Global solar capacity must reach 5.4TW by 2030 to meet Paris climate goals – report

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The 1.2GW Abu Dhabi Noor solar project. Image: EWEC.

The COP28 Presidency, the International Renewable Energy Agency (IRENA) and the Global Renewables Alliance (GRA) have published a report into the world’s clean energy transition, calling for a tripling of global renewable installations by 2030, and an expansion of global solar capacity to 5.4TW by the end of the decade.

The groups published the report, ‘Tripling Renewable Power and Doubling Energy Efficiency by 2030’, today, as a precursor to the COP28 summit, to be held in Abu Dhabi between November and December. The report suggests that solar PV will have to account for more of the world’s installed renewable capacity than any other source, accounting for close to half of the 11TW installed by the end of the decade, if global warming is to be limited to 1.5 degrees Celsius.

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This echoes a similar sentiment put forward by the International Energy Agency (IEA) in a separate report published last week, which forecast solar PV to account for more than half of the world’s new power capacity installations over the next decade, and the agreement of the IEA with IRENA and the GRA will be encouraging for the global solar sector.

Significant solar potential

The GRA and IRENA report forecasts global solar capacity to grow from 1.1TW in 2022 to 5.4TW by the end of the decade, which would see solar account for the largest percentage of all renewable power sources, ahead of the 3TW of onshore wind capacity. The report also expects global renewables to account for 77% of the world’s energy mix by 2030, meaning that solar power will play a significant role in both the renewables mix, and the broader energy mix.

The report also notes that, while the majority of this total capacity is expected to be installed within G20 countries, a group of some of the world’s the wealthiest countries including China and the US, the rest of the world is expected to add around 900GW of new capacity by the end of the decade.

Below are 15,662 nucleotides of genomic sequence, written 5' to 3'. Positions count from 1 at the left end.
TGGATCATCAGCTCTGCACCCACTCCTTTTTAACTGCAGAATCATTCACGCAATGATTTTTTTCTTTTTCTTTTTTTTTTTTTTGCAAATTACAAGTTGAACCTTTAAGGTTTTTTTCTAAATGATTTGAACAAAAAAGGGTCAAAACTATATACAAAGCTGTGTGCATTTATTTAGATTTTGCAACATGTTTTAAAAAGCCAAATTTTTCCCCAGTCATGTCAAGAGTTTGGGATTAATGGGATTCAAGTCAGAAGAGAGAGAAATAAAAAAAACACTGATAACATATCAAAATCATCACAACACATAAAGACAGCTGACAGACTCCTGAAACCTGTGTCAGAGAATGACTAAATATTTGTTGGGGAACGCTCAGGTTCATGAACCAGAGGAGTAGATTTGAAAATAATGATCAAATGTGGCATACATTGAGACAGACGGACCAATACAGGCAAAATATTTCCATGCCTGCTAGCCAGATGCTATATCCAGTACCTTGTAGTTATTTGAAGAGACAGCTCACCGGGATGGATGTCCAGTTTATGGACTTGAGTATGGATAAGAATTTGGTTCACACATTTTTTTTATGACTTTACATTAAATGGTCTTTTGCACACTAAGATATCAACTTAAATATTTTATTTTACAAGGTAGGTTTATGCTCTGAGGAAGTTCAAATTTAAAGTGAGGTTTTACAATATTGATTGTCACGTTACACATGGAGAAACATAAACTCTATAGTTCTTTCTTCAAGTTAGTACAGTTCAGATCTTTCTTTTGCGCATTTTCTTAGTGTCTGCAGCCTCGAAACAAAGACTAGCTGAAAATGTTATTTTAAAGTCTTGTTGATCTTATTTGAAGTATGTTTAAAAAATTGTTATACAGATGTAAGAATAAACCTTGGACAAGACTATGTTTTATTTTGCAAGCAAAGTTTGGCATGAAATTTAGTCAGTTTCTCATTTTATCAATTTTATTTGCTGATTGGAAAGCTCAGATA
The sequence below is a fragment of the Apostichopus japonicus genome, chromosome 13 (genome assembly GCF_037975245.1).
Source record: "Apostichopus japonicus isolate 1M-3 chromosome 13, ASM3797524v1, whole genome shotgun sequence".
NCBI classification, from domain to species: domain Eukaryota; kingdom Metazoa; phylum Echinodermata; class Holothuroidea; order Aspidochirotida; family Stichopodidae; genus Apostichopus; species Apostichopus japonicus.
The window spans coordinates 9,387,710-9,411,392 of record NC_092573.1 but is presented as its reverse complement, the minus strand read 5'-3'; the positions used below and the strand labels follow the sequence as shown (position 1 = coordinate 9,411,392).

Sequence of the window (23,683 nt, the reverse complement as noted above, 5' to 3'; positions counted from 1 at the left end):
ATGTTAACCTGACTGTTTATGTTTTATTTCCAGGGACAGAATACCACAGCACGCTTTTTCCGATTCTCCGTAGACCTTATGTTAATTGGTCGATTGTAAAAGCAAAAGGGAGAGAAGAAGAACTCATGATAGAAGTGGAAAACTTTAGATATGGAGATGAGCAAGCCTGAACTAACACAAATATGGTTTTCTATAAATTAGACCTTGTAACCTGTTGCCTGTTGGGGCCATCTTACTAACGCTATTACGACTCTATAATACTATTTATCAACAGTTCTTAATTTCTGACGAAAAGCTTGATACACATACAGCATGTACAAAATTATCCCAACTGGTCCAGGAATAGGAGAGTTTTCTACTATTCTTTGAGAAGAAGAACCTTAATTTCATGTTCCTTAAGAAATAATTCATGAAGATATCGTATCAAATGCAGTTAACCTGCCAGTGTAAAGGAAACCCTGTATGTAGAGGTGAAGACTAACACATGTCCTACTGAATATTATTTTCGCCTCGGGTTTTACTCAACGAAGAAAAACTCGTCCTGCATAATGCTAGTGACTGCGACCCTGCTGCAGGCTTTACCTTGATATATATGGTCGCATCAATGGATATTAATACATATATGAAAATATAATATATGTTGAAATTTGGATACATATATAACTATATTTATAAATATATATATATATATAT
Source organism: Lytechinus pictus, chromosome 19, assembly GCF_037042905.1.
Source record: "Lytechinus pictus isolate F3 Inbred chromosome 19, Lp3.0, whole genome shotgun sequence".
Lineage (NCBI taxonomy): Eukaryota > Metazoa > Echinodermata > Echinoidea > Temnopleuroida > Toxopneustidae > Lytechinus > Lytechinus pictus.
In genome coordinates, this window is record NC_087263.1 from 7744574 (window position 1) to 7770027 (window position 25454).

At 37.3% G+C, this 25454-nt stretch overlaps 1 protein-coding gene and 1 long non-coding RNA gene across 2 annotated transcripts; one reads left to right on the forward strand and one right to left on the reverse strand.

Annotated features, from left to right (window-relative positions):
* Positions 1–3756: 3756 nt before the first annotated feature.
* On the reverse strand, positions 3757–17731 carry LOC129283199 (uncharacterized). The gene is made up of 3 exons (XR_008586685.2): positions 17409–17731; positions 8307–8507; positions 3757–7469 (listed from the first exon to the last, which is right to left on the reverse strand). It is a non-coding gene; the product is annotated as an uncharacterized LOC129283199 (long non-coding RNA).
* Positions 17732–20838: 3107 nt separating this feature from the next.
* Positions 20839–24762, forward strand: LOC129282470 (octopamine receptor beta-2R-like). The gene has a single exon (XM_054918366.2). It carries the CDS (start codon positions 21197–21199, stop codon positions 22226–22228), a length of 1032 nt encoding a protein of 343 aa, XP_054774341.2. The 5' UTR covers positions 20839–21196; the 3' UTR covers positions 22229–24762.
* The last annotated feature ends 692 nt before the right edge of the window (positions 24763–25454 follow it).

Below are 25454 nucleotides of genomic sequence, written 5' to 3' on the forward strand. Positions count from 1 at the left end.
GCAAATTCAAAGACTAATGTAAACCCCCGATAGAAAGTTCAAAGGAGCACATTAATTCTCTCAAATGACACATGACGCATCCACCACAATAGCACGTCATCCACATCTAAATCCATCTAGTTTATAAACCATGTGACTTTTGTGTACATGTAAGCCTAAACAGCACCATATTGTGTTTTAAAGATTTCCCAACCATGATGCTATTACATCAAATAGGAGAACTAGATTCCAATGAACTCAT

This work is already underway, through investments such as the massive 2.4GW Mohammed bin Rashid Al Maktoum solar park in the UAE, and Masdar’s plans to install 1GW of new renewables capacity in Azerbaijan, and demonstrate the potential for the clean energy transition to alter the balance of power in the global energy industry.

“We must now focus on building the necessary infrastructure and investing at scale in grids to accommodate a growing share of renewable energy; establish policy and regulatory architecture that can facilitate targeted public and private sector investments in the energy transition; and strategically realign institutional capacities to help ensure skills and capabilities match the energy system of the future,” wrote IRENA director-general Francesco La Camera in his foreword to the report.

However, meeting these solar targets will require the greatest investment, according to the report, which expects the world to invest US$2.9 billion into the solar PV sector over the coming decade. This will account for more than one-quarter of the US$10.4 billion that needs to be invested into new renewable power capacity, and around one-tenth of the US$29.5 billion that will need to be invested into grid infrastructure and energy efficiency improvements if the world is to meet these targets.

Financial incentives

Encouragingly for the solar sector, however, the levelised cost of electricity (LCOE) for solar power has fallen by a greater margin than any other form of renewable energy. In 2010, solar LCOE was 710% higher than the lowest-cost fossil fuel, but by 2022, this fell to be 29% lower than the lowest-cost fossil fuel.

This fall of 739 percentage points, shown in the graph below, is greater than the 520-point fall in concentrated solar power, the 241-point fall in offshore wind and the 147-point fall in onshore wind. Indeed, only onshore wind has a lower LCOE relative to the lowest-cost fossil fuel than solar.

This trend is expected to continue, with consultancy firm DNV expecting solar LCOE to fall by 48.8% by 2050, raising the potential for significantly more investment in the solar sector.

Graph showing the decline in LCOE for a number of renewable sources. Credit: PV Tech

The IRENA and GRA report also notes that more financial support for renewable projects may be necessary, to provide enough incentives for companies to scale up investments in solar power. The document highlights groups such as the Climate Bonds Initiative, and programmes such as the Just Energy Transition Partnerships, as integral to encouraging the kind of continued investment necessary to sustain developments in the solar sector.

This is particularly significant for the solar sector, which continues to be dominated by private investment. A report published by IRENA in June found that, in 2020, 83% of investments into solar PV came from private finance, a much higher percentage than in other forms of renewable power. The fact that solar power is reliant on private backing means that, in order to continue to attract investment, solar projects will need to be financially lucrative investment opportunities for private backers.

“Global leaders must commit to these targets at COP28,” wrote GRA CEO Bruce Douglas in the report. “However, progress towards 2030 goals cannot be taken for granted. Policy makers must work hand-in-hand with industry and civil society to urgently implement the enabling actions in this report, centred on: infrastructure and system operation; policy and regulation; and supply chains, skills and capacities.”

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